When we reached the house I understood at once why I had not felt impressed to accept the woman's invitation. Everything was in disorder, and the house was almost as filthy as a swine-pen. The floor was covered with sand on which tobacco-juice was freely sprinkled, and over this filth the beds had been laid down. The woman had already told me that she had a nice clean bed for me in an upstairs room, and in this I hoped to find the rest I so much needed. After eating, with considerable difficulty, a little lunch set before me, I was shown to my room, which had a more cleanly appearance than the room down-stairs. I wanted very much to lock my door; but as I could not, committed myself to God's care, and went to bed.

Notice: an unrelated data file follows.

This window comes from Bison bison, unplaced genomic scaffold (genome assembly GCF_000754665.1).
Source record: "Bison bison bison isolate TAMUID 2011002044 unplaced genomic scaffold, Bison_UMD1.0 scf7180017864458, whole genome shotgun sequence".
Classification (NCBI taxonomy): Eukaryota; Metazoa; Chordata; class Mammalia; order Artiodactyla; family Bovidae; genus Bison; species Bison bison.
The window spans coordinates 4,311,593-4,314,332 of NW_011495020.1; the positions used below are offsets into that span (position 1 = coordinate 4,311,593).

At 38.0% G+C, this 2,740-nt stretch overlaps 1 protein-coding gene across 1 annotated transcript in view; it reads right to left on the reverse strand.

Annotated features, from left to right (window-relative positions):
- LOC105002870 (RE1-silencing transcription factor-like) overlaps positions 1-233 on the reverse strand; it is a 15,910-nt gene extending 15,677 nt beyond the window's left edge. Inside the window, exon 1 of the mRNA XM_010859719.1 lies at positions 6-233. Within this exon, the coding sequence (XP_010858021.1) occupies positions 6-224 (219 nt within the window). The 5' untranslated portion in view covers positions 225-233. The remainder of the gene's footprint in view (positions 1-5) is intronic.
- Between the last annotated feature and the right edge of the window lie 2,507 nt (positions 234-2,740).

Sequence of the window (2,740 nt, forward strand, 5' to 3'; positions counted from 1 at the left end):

Vermin of different kinds prevented sleep; and not long after going to bed I heard a noise downstairs that indicated the arrival of company of no desirable sort. My heart began to sink within me. "O Lord!" said I, "why have you let me come to a place like this?" and the tears began to course down my cheeks. The answer came, "That you may have an opportunity to be partaker of my suffering." I thought to myself, "I am a poor specimen to fulfil that scripture tonight." I do not believe I slept ten minutes the whole night through. I heard the town-clock every time it struck; but during that night of anxiety and prayer I learned the lesson that I must be ready at all times and under all circumstance, to partake of Christ's suffering, and that in order to partake of his sufferings, I must be very little and very humble. Next morning, with veiled face, I made my way to the camp-ground in as round-a-bout way as I could, so that no one would know where I lodged the night before, and thus reproach be brought upon the cause of Christ.